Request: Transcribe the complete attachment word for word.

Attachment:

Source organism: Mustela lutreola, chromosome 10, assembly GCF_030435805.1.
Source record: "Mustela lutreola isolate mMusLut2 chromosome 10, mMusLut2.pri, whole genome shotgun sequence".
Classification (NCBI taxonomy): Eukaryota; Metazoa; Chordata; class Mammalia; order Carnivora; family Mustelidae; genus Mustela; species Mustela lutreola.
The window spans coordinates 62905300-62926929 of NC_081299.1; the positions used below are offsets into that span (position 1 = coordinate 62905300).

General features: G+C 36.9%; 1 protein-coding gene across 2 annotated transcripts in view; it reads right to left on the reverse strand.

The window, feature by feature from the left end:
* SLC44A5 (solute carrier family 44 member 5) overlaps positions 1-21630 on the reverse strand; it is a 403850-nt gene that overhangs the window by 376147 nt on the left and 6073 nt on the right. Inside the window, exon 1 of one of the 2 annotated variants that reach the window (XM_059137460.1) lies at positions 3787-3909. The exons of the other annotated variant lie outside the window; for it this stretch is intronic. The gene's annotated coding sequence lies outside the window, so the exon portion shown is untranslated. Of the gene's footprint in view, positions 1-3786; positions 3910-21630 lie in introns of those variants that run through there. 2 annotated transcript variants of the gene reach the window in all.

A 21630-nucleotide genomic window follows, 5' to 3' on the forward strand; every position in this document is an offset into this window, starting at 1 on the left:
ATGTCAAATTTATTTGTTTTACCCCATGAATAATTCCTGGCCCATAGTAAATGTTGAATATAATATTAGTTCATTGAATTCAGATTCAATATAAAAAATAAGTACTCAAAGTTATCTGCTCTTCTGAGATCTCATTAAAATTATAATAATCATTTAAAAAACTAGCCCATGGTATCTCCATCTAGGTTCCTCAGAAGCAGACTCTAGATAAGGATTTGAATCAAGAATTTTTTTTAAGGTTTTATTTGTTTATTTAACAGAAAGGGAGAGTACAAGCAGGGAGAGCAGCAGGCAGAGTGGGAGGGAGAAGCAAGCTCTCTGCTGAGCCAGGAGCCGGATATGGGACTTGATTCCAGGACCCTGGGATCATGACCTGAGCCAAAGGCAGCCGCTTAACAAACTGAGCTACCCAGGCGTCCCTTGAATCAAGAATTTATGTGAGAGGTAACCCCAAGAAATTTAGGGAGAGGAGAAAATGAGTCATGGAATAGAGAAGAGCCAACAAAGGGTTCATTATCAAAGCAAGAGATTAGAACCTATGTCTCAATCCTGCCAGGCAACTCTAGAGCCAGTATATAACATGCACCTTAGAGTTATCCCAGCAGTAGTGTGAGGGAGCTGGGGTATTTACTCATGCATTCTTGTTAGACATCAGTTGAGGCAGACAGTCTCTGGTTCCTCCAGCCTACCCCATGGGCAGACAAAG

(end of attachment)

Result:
Source organism: Mustela lutreola, chromosome 10, assembly GCF_030435805.1.
Source record: "Mustela lutreola isolate mMusLut2 chromosome 10, mMusLut2.pri, whole genome shotgun sequence".
Classification (NCBI taxonomy): Eukaryota; Metazoa; Chordata; class Mammalia; order Carnivora; family Mustelidae; genus Mustela; species Mustela lutreola.
The window spans coordinates 62905300-62926929 of NC_081299.1; the positions used below are offsets into that span (position 1 = coordinate 62905300).

General features: G+C 36.9%; 1 protein-coding gene across 2 annotated transcripts in view; it reads right to left on the reverse strand.

The window, feature by feature from the left end:
* SLC44A5 (solute carrier family 44 member 5) overlaps positions 1-21630 on the reverse strand; it is a 403850-nt gene that overhangs the window by 376147 nt on the left and 6073 nt on the right. Inside the window, exon 1 of one of the 2 annotated variants that reach the window (XM_059137460.1) lies at positions 3787-3909. The exons of the other annotated variant lie outside the window; for it this stretch is intronic. The gene's annotated coding sequence lies outside the window, so the exon portion shown is untranslated. Of the gene's footprint in view, positions 1-3786; positions 3910-21630 lie in introns of those variants that run through there. 2 annotated transcript variants of the gene reach the window in all.

A 21630-nucleotide genomic window follows, 5' to 3' on the forward strand; every position in this document is an offset into this window, starting at 1 on the left:
ATGTCAAATTTATTTGTTTTACCCCATGAATAATTCCTGGCCCATAGTAAATGTTGAATATAATATTAGTTCATTGAATTCAGATTCAATATAAAAAATAAGTACTCAAAGTTATCTGCTCTTCTGAGATCTCATTAAAATTATAATAATCATTTAAAAAACTAGCCCATGGTATCTCCATCTAGGTTCCTCAGAAGCAGACTCTAGATAAGGATTTGAATCAAGAATTTTTTTTAAGGTTTTATTTGTTTATTTAACAGAAAGGGAGAGTACAAGCAGGGAGAGCAGCAGGCAGAGTGGGAGGGAGAAGCAAGCTCTCTGCTGAGCCAGGAGCCGGATATGGGACTTGATTCCAGGACCCTGGGATCATGACCTGAGCCAAAGGCAGCCGCTTAACAAACTGAGCTACCCAGGCGTCCCTTGAATCAAGAATTTATGTGAGAGGTAACCCCAAGAAATTTAGGGAGAGGAGAAAATGAGTCATGGAATAGAGAAGAGCCAACAAAGGGTTCATTATCAAAGCAAGAGATTAGAACCTATGTCTCAATCCTGCCAGGCAACTCTAGAGCCAGTATATAACATGCACCTTAGAGTTATCCCAGCAGTAGTGTGAGGGAGCTGGGGTATTTACTCATGCATTCTTGTTAGACATCAGTTGAGGCAGACAGTCTCTGGTTCCTCCAGCCTACCCCATGGGCAGACAAAG